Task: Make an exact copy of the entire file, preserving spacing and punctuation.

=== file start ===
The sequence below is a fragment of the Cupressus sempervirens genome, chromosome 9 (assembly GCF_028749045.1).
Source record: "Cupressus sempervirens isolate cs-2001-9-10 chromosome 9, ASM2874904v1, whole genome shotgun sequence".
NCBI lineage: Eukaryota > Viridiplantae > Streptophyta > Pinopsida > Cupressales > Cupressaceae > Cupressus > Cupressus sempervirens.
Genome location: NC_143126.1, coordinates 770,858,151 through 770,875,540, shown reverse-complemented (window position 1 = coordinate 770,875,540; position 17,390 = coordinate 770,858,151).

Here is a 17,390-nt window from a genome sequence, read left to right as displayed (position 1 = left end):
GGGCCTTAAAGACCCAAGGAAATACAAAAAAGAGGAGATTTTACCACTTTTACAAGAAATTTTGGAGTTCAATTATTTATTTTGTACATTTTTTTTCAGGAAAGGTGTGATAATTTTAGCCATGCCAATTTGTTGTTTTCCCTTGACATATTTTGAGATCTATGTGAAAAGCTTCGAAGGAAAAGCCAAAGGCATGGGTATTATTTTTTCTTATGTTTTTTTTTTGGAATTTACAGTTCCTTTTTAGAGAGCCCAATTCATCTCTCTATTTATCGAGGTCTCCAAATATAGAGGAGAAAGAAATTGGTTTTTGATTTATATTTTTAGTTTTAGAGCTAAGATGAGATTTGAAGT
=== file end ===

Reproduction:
The sequence below is a fragment of the Cupressus sempervirens genome, chromosome 9 (assembly GCF_028749045.1).
Source record: "Cupressus sempervirens isolate cs-2001-9-10 chromosome 9, ASM2874904v1, whole genome shotgun sequence".
NCBI lineage: Eukaryota > Viridiplantae > Streptophyta > Pinopsida > Cupressales > Cupressaceae > Cupressus > Cupressus sempervirens.
Genome location: NC_143126.1, coordinates 770,858,151 through 770,875,540, shown reverse-complemented (window position 1 = coordinate 770,875,540; position 17,390 = coordinate 770,858,151).

Here is a 17,390-nt window from a genome sequence, read left to right as displayed (position 1 = left end):
GGGCCTTAAAGACCCAAGGAAATACAAAAAAGAGGAGATTTTACCACTTTTACAAGAAATTTTGGAGTTCAATTATTTATTTTGTACATTTTTTTTCAGGAAAGGTGTGATAATTTTAGCCATGCCAATTTGTTGTTTTCCCTTGACATATTTTGAGATCTATGTGAAAAGCTTCGAAGGAAAAGCCAAAGGCATGGGTATTATTTTTTCTTATGTTTTTTTTTTGGAATTTACAGTTCCTTTTTAGAGAGCCCAATTCATCTCTCTATTTATCGAGGTCTCCAAATATAGAGGAGAAAGAAATTGGTTTTTGATTTATATTTTTAGTTTTAGAGCTAAGATGAGATTTGAAGT